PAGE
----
Aim and Scope of Special Section

Guest editors seek narrative expositions and reflections from professionals “Practicing While Black” with individuals, families, groups, communities, organizations, institutions, government, academics, and settings. Thoughts on the design and use of technological advances to deliver services and content to encourage practitioners to remain technologically up to date are welcome. Submissions could include personal experiences with the provision of services, gaps in and opportunities for the need for services, and hopes for ways of moving forward with your practice.

Special Section Focus

Individuals who are “Practicing While Black” on every level of providing services, effectuating change, or dismantling racism to speak to bridging the impact with larger systems, including organizations, communities, and policies are encouraged to submit. All submissions should range from 1200-8000 words in length.

For inquiries about the submission for this section, contact Guest Editor: Dr. Patricia Gray, LCSW, Silberman School of Social Work, pg202@hunter.cuny.edu

Additional Guest Editors: Dr. Samuel Aymer, LCSW, Silberman School of Social Work, aymer@hunter.cuny.edu; Dr. Rebecca Chaisson, LCSW Southern University at New Orleans, rchaisson@suno.edu; Michelle Desir, LCSW, Silberman School of Social Work, md1244@hunter.cuny.edu; Dr. Priscilla Gibson, pgibson@umn.edu; Dr. Shakira Kennedy, LMSW, Touro School of Social Work, skennedy@touro.edu; Dr. Nadjete Natchaba, LMSW, Vice President S:US, nnatchaba@sus.org; Dr. Patricia Riley, LMSW, Consultant,  patriley21@gmail.com

A Call for Social Worker Educators to Confront and Dismantle Systemic Racism Within Social Work Programs 
Submissions due: April 15, 2021

Rationale

2020 brought about a renewed awareness concerning systemic racism, police brutality and the need for criminal justice reform. Subsequently, many BIPOC (Black, Indigenous and People of Color) scholars, activists and every day citizens began to reflect upon their personal narratives publicly via social media about systemic racism and intolerance in criminal justice, education and health care. As many Colleges and Universities began to develop statements condemning systemic racism, BIPOC faculty, staff, administrators and students began to speak out about the systemic racism they experience within these institutions in the form of powerful narratives through the hashtag #Blacks in the Ivory. The social work profession has historically set itself apart from other similar professions such as counseling, or psychology through its emphasis on social justice and oppressed groups. However, social work education has made little progress in developing and implementing anti-racist practices nationally across schools, colleges and departments of social work that include the curriculum, faculty development (hiring, retention, promotion and tenure, funding, pay equity, pedagogical strategies), student development (recruitment, retention, scholarships/funding) and assessment activities.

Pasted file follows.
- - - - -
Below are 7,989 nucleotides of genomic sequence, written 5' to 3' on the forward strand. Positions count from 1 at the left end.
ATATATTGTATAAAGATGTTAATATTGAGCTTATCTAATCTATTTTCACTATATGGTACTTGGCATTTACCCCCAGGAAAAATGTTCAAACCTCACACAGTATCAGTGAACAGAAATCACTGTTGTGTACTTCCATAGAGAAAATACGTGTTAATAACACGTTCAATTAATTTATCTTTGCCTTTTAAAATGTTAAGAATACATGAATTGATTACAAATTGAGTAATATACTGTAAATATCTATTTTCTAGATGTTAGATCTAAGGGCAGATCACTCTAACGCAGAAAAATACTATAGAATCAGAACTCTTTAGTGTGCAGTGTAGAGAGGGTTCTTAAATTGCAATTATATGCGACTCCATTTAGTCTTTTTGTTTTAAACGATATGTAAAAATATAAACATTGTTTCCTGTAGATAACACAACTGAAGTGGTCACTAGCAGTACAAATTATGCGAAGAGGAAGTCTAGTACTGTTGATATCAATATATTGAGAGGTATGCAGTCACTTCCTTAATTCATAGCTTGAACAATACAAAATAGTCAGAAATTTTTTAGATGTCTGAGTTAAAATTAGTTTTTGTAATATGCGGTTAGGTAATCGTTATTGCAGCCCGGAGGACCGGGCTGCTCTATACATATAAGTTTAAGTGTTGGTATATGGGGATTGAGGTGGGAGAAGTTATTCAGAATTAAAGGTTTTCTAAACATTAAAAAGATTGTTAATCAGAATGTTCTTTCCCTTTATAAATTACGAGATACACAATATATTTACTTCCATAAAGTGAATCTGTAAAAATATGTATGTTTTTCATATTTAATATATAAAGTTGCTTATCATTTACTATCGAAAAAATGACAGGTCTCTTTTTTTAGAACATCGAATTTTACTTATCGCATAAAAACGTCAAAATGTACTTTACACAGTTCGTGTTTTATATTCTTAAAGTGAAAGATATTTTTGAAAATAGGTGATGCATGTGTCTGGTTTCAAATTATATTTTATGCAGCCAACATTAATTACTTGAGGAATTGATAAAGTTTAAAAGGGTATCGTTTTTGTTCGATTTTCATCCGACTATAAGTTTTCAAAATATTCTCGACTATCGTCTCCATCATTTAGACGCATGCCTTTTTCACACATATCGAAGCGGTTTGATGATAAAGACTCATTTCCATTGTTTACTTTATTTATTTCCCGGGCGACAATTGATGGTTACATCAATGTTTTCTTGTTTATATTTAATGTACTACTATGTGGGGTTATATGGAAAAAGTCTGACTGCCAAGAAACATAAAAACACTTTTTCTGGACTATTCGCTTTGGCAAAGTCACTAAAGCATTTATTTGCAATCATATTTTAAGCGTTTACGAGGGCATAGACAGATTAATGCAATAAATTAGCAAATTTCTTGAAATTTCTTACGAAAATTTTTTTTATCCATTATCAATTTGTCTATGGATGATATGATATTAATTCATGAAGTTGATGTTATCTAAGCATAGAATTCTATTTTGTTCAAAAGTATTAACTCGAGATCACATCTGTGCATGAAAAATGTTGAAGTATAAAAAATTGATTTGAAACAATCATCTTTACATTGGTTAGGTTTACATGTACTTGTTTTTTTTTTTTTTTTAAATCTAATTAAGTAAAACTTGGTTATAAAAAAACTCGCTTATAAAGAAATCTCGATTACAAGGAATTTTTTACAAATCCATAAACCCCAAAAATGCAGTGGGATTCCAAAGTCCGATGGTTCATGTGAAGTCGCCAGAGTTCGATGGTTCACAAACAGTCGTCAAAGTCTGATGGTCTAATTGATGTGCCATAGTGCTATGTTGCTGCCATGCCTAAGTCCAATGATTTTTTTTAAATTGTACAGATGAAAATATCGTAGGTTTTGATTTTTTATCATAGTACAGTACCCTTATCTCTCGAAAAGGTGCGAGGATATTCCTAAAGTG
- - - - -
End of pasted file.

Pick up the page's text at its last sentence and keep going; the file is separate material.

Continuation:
Aim and Scope of Special Section

The guest editors are particularly interested in reflective pieces of 1) personal accounts that describe and explain personal experiences of institutional racism within schools, colleges and departments of social work 2) the process of developing personal or institutional strategies for addressing, confronting or dismantling racism within institutions and 3) identification and discussion of structural constraints on institutional change and strategies for addressing these constraints.  Submissions of 1200-8000 words, from short narratives focused on a single vignette, to longer stories with multiple portrayals of interaction and references to the literature are welcome.

Special Section Focus

The guest editors are seeking narratives from social work educators and students including tenured faculty, tenure-track and non-tenure track faculty, field educators and doctoral students.

For inquiries about submissions for this special section, contact Guest Editors: Tiffany D. Baffour, Ph.D., M.A., M.S.S., University of Utah, College of Social Work tiffany.baffour@utah.edu; Shonda Lawrence, Ph.D., LMSW, M.S., Clark Atlanta University, Whitney M. Young, Jr. School of Social Work slawrence@cau.edu

To submit a manuscript, please visit http://www.rnoph.org, register as an author, login and submit to the special section. For further instructions, see Submissions and Announcements (Reflections Author Instructions).